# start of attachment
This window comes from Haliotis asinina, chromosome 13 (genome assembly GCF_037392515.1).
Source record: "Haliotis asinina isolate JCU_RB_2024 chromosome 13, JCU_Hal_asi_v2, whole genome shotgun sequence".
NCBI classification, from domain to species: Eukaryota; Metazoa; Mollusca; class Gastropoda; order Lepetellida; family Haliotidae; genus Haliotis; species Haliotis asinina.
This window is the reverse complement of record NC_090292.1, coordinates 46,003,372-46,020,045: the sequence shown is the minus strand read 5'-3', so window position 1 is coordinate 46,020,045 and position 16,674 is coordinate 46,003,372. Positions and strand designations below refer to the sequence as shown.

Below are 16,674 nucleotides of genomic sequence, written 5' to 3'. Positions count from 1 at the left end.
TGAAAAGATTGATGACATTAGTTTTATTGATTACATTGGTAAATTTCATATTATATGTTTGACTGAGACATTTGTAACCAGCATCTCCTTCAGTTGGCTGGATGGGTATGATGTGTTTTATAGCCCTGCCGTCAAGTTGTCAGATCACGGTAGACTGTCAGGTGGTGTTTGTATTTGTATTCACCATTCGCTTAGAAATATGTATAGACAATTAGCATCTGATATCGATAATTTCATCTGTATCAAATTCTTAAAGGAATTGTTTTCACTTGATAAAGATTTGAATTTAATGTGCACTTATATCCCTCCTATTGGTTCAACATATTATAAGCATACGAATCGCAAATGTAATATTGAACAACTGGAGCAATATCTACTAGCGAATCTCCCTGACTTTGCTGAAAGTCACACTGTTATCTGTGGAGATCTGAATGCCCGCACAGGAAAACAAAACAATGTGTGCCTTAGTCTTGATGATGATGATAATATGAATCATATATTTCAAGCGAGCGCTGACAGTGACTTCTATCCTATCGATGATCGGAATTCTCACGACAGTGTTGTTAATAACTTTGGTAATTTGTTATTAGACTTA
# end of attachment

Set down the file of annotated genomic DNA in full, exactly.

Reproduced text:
This window comes from Haliotis asinina, chromosome 13 (genome assembly GCF_037392515.1).
Source record: "Haliotis asinina isolate JCU_RB_2024 chromosome 13, JCU_Hal_asi_v2, whole genome shotgun sequence".
NCBI classification, from domain to species: Eukaryota; Metazoa; Mollusca; class Gastropoda; order Lepetellida; family Haliotidae; genus Haliotis; species Haliotis asinina.
This window is the reverse complement of record NC_090292.1, coordinates 46,003,372-46,020,045: the sequence shown is the minus strand read 5'-3', so window position 1 is coordinate 46,020,045 and position 16,674 is coordinate 46,003,372. Positions and strand designations below refer to the sequence as shown.

Below are 16,674 nucleotides of genomic sequence, written 5' to 3'. Positions count from 1 at the left end.
TGAAAAGATTGATGACATTAGTTTTATTGATTACATTGGTAAATTTCATATTATATGTTTGACTGAGACATTTGTAACCAGCATCTCCTTCAGTTGGCTGGATGGGTATGATGTGTTTTATAGCCCTGCCGTCAAGTTGTCAGATCACGGTAGACTGTCAGGTGGTGTTTGTATTTGTATTCACCATTCGCTTAGAAATATGTATAGACAATTAGCATCTGATATCGATAATTTCATCTGTATCAAATTCTTAAAGGAATTGTTTTCACTTGATAAAGATTTGAATTTAATGTGCACTTATATCCCTCCTATTGGTTCAACATATTATAAGCATACGAATCGCAAATGTAATATTGAACAACTGGAGCAATATCTACTAGCGAATCTCCCTGACTTTGCTGAAAGTCACACTGTTATCTGTGGAGATCTGAATGCCCGCACAGGAAAACAAAACAATGTGTGCCTTAGTCTTGATGATGATGATAATATGAATCATATATTTCAAGCGAGCGCTGACAGTGACTTCTATCCTATCGATGATCGGAATTCTCACGACAGTGTTGTTAATAACTTTGGTAATTTGTTATTAGACTTA